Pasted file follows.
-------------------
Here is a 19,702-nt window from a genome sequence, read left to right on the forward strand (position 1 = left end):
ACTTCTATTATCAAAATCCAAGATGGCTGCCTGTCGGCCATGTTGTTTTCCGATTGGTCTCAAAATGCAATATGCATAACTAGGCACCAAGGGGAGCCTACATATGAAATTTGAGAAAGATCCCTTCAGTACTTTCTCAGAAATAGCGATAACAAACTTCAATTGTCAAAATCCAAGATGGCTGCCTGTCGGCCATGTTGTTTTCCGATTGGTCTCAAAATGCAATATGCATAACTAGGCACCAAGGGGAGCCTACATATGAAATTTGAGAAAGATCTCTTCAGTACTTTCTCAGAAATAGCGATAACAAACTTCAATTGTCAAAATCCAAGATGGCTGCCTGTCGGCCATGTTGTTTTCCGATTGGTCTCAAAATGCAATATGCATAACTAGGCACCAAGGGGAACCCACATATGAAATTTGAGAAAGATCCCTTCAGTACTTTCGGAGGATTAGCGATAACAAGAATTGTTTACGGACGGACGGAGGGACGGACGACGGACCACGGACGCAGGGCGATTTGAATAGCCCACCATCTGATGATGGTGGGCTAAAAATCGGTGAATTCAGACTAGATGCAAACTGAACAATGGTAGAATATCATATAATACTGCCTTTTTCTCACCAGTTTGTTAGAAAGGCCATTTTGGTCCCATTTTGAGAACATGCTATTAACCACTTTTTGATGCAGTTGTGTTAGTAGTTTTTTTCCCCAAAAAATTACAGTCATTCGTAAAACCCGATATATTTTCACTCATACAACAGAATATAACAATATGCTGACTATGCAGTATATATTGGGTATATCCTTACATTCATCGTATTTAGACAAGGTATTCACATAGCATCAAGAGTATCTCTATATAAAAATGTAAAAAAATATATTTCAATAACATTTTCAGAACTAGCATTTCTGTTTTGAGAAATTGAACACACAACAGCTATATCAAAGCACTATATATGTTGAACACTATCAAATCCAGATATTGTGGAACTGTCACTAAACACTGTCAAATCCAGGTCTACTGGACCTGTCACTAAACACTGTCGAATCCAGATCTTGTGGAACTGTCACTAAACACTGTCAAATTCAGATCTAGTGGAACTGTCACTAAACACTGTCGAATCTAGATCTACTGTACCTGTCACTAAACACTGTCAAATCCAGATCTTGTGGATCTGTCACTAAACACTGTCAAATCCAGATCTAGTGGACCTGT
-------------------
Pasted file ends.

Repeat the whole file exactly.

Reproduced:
Here is a 19,702-nt window from a genome sequence, read left to right on the forward strand (position 1 = left end):
ACTTCTATTATCAAAATCCAAGATGGCTGCCTGTCGGCCATGTTGTTTTCCGATTGGTCTCAAAATGCAATATGCATAACTAGGCACCAAGGGGAGCCTACATATGAAATTTGAGAAAGATCCCTTCAGTACTTTCTCAGAAATAGCGATAACAAACTTCAATTGTCAAAATCCAAGATGGCTGCCTGTCGGCCATGTTGTTTTCCGATTGGTCTCAAAATGCAATATGCATAACTAGGCACCAAGGGGAGCCTACATATGAAATTTGAGAAAGATCTCTTCAGTACTTTCTCAGAAATAGCGATAACAAACTTCAATTGTCAAAATCCAAGATGGCTGCCTGTCGGCCATGTTGTTTTCCGATTGGTCTCAAAATGCAATATGCATAACTAGGCACCAAGGGGAACCCACATATGAAATTTGAGAAAGATCCCTTCAGTACTTTCGGAGGATTAGCGATAACAAGAATTGTTTACGGACGGACGGAGGGACGGACGACGGACCACGGACGCAGGGCGATTTGAATAGCCCACCATCTGATGATGGTGGGCTAAAAATCGGTGAATTCAGACTAGATGCAAACTGAACAATGGTAGAATATCATATAATACTGCCTTTTTCTCACCAGTTTGTTAGAAAGGCCATTTTGGTCCCATTTTGAGAACATGCTATTAACCACTTTTTGATGCAGTTGTGTTAGTAGTTTTTTTCCCCAAAAAATTACAGTCATTCGTAAAACCCGATATATTTTCACTCATACAACAGAATATAACAATATGCTGACTATGCAGTATATATTGGGTATATCCTTACATTCATCGTATTTAGACAAGGTATTCACATAGCATCAAGAGTATCTCTATATAAAAATGTAAAAAAATATATTTCAATAACATTTTCAGAACTAGCATTTCTGTTTTGAGAAATTGAACACACAACAGCTATATCAAAGCACTATATATGTTGAACACTATCAAATCCAGATATTGTGGAACTGTCACTAAACACTGTCAAATCCAGGTCTACTGGACCTGTCACTAAACACTGTCGAATCCAGATCTTGTGGAACTGTCACTAAACACTGTCAAATTCAGATCTAGTGGAACTGTCACTAAACACTGTCGAATCTAGATCTACTGTACCTGTCACTAAACACTGTCAAATCCAGATCTTGTGGATCTGTCACTAAACACTGTCAAATCCAGATCTAGTGGACCTGT